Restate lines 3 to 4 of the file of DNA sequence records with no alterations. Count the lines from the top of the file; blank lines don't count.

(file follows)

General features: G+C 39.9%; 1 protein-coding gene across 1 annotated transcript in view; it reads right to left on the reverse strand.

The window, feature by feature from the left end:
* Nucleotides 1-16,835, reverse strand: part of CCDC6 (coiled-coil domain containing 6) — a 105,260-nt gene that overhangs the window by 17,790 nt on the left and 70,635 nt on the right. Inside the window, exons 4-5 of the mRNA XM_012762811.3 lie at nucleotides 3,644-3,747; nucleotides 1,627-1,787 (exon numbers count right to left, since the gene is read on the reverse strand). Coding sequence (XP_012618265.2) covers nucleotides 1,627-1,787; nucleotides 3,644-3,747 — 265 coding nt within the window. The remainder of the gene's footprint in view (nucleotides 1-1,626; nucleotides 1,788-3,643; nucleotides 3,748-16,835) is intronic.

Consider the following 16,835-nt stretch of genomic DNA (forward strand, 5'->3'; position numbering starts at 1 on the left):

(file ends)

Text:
* Nucleotides 1-16,835, reverse strand: part of CCDC6 (coiled-coil domain containing 6) — a 105,260-nt gene that overhangs the window by 17,790 nt on the left and 70,635 nt on the right. Inside the window, exons 4-5 of the mRNA XM_012762811.3 lie at nucleotides 3,644-3,747; nucleotides 1,627-1,787 (exon numbers count right to left, since the gene is read on the reverse strand). Coding sequence (XP_012618265.2) covers nucleotides 1,627-1,787; nucleotides 3,644-3,747 — 265 coding nt within the window. The remainder of the gene's footprint in view (nucleotides 1-1,626; nucleotides 1,788-3,643; nucleotides 3,748-16,835) is intronic.

Consider the following 16,835-nt stretch of genomic DNA (forward strand, 5'->3'; position numbering starts at 1 on the left):